Furthermore none of the documents has disclosed a device being able to scan microwave radiation in two orthogonal planes in a single ferroelectric plate. Neither it has been shown that this can be done by using several layers of ferroelectric material without large losses.
Therefore there is still a demand for a method and a device, which will operate even at a much lower frequency range, i.e., in the microwave range.
The present invention discloses a method and a device for the generation of a lens device including a plate of ferroelectric material, the transmission phase gradient of which is varied over the surface of the lens by means of controllable static electric fields. The lens may involve an entire antenna aperture, e.g. a feeder horn or constitute a surface covering a slotted waveguide antenna, be a portion of a microwave antenna aperture or an element in a conventional microwave array aperture. The division of the aperture depends on the number of degrees of freedom to be controlled simultaneously. In a general case N lobes and M nulls are to be controlled at the same time. In the most simple case with N=1 and M=0 the lens will cover the entire antenna aperture.
According to the present invention an electromagnetically transparent highly resistive film is applied at both sides of a plate presenting ferroelectric properties. At two opposite edges of these resistive films highly conducting wires are applied and electrically connected along the resistive film. The pairs of highly conductive wires at the opposite edges of each one of the two films on the plate presenting the ferroelectric properties are running perpendicular to each other. The first pair of highly conducting wires parallel to the y-axis is connected to a variable voltage source (Ux), while the second pair of highly conducting wires parallel to the x-axis is connected to a second variable voltage source (Uy). In this way a lobe may be steered in the X-Z plane by Ux and in the Y-Z plane by Uy. In order to obtain low losses and no change of the controlling E field polarity when sweeping the voltage sources, a bias source of the order several hundreds of volts is applied between the two voltage sources. Another benefit of the present design is that it will operate independent of the polarization of the passing microwave power.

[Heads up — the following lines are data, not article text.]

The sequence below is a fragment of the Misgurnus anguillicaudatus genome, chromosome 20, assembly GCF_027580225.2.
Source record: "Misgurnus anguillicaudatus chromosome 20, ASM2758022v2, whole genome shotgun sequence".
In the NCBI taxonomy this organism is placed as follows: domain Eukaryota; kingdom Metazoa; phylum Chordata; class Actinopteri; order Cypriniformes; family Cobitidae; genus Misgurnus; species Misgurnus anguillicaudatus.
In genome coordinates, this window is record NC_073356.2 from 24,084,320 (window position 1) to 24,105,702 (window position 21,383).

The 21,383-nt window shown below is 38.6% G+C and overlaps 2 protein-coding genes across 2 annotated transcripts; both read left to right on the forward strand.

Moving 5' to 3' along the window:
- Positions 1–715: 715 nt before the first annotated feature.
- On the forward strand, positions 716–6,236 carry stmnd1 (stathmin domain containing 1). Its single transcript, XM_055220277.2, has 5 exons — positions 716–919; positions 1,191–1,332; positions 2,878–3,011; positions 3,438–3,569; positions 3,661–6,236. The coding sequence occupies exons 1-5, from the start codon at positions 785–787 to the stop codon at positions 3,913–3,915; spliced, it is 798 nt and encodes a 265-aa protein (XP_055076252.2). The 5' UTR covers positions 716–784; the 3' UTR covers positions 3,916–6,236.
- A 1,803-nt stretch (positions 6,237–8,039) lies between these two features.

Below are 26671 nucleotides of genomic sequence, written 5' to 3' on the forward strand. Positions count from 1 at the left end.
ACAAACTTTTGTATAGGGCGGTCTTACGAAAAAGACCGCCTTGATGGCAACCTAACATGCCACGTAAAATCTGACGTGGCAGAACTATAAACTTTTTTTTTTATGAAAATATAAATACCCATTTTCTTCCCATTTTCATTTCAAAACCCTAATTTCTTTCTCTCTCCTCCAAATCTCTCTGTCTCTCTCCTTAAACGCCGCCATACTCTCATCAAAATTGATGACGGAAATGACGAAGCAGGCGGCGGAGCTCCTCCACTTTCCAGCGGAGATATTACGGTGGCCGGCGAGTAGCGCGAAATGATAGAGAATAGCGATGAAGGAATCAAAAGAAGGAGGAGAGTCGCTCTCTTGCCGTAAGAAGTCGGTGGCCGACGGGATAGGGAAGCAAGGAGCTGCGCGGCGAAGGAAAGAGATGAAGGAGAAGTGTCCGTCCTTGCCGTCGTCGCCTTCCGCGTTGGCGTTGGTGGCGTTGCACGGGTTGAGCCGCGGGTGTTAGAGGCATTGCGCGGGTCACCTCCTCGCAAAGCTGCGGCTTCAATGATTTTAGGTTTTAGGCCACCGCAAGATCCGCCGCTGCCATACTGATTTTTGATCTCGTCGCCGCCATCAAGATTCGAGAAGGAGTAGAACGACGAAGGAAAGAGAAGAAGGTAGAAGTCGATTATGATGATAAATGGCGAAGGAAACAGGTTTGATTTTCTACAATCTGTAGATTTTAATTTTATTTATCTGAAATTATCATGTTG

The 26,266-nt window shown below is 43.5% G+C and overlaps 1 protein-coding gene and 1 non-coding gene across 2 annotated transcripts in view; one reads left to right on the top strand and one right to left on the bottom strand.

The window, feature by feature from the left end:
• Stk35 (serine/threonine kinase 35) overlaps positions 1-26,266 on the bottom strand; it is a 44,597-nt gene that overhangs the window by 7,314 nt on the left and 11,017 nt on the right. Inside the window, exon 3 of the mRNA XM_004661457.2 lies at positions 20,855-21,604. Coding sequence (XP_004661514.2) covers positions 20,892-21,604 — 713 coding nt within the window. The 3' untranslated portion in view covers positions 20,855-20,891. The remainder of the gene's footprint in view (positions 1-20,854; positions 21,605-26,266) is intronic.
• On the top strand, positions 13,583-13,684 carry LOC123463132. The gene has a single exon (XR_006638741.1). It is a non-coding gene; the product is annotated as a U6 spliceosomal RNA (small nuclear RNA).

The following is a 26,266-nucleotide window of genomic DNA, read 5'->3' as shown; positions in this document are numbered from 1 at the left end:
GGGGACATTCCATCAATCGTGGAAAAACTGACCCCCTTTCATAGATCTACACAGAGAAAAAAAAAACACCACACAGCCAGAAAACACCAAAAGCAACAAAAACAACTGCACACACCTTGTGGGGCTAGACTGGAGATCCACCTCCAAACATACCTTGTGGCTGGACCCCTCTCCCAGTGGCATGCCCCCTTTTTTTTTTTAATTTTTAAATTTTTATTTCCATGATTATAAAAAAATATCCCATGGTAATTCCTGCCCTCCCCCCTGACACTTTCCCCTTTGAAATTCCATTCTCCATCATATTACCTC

A method according to the present invention is set forth by the attached independent claim 1 and by the dependent claims 2 to 3.
Similarly a continuous scanning lens antenna device according to the method of the present invention is set forth by the attached independent claim 4 and further embodiments are defined in the dependent claims 5 to 6.
The invention, together with further objects and advantages thereof, may best be understood by making reference to the following description taken together with the accompanying drawings, in which:
FIG. 1 is a sketch, which illustrates the principle according to the present invention;
FIG. 2 illustrates an embodiment of a scanning lens element according to the principle shown in FIG. 1; and
FIG. 3 is a more detailed view of the embodiment of the scanning illustrated in FIG. 2 and including a transformer device on each side of the scanning lens.
In a material presenting ferroelectric properties the dielectric properties will change under the influence of an electric field. This will be further discussed below in connection to a description of lobe control. Such a change of the dielectric properties of a ferroelectric plate will be utilized for creating a controllable continuous scanning lens antenna. The antenna aperture or a portion of an aperture may be built up by means of a lens element having an electromagnetically transparent highly resistive (low conductivity) film layer on each side of a plate made from a material presenting ferroelectric properties. This film layer has to be thin, preferably of the order 1 to 10 μm, and transparent to an electromagnetic wave in a range, for instance, 30 to 60 GHz and presents a very high resistance for instance of the order 500 MΩ/sqr. By forming a continuous resistive surface an electrostatic potential created across the surface of the film will be homogeneously distributed. By making the film very thin and a very high surface resistance a power loss of a passing electromagnetic wave can be minimized. At two opposite edges of each one of the two layers of resistive transparent film two highly conducting wires 22, 23 respectively 32, 33 are connected along the respective edge and electrically connected to the respective voltage terminals of variable voltage sources. In this way a static electric field will be created over the highly resistive film layer perpendicular to the respective two edge-wires, and a phase gradient will be achieved across the plate if an electric field having a suitable gradient in this way is applied across the plate presenting the ferroelectric properties.